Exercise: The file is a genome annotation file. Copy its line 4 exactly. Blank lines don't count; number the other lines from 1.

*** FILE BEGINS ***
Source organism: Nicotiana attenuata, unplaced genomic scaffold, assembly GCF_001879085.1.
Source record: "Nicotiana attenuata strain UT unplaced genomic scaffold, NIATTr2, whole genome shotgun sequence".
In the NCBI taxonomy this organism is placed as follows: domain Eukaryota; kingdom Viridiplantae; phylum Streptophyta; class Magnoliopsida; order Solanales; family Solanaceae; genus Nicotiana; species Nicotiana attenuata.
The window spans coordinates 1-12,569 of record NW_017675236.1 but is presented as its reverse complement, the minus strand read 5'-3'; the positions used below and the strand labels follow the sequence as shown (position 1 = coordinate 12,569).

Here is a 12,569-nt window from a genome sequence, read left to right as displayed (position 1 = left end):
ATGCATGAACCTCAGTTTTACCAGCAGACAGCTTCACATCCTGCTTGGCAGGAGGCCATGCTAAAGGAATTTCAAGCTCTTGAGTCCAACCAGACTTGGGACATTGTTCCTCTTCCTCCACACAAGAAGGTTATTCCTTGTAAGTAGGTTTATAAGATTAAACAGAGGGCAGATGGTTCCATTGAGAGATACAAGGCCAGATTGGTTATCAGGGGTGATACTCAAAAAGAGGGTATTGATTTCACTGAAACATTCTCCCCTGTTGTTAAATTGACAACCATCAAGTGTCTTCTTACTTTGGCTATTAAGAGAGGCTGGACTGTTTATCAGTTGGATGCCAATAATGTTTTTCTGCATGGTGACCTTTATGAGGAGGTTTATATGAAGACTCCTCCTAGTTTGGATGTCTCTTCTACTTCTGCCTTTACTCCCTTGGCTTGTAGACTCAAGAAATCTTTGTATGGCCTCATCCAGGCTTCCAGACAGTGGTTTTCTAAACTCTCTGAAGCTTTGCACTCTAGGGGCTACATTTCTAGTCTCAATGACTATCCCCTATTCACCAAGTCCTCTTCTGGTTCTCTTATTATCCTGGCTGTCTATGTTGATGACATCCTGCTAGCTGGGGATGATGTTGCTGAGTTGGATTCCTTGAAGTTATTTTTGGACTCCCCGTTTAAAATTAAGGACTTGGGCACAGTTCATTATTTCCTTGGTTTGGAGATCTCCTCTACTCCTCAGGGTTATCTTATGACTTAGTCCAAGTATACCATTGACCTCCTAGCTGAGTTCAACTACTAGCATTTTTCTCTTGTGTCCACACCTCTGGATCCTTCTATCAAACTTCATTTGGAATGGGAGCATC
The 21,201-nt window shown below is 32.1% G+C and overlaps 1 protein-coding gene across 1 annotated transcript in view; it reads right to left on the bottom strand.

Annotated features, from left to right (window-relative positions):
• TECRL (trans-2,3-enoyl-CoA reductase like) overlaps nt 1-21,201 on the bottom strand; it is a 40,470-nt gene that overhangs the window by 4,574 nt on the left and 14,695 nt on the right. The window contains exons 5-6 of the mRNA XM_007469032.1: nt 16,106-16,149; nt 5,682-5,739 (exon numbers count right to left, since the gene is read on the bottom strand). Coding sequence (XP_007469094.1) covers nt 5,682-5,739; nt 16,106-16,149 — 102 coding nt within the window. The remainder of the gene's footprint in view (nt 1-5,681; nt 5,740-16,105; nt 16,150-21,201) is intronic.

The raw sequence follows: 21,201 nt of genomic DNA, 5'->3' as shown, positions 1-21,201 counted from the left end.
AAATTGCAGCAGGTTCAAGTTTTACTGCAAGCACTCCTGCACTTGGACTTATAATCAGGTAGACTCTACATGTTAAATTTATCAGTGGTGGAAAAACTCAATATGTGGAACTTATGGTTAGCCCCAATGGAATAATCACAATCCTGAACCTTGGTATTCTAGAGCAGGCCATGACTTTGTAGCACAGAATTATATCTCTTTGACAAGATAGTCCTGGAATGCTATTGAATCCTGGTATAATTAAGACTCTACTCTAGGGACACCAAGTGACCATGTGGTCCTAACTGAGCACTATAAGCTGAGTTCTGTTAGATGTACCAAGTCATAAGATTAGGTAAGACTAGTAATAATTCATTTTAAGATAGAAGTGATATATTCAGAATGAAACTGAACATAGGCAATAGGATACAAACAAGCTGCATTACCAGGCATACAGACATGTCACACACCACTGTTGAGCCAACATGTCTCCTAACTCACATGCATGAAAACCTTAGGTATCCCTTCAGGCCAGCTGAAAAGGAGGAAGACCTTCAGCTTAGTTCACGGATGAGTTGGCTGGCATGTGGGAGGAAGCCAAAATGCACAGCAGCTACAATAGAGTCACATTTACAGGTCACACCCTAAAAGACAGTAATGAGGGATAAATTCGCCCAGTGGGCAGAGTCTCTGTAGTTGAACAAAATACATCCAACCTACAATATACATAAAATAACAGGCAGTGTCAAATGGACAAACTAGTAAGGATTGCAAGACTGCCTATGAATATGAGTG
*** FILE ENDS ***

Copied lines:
The window spans coordinates 1-12,569 of record NW_017675236.1 but is presented as its reverse complement, the minus strand read 5'-3'; the positions used below and the strand labels follow the sequence as shown (position 1 = coordinate 12,569).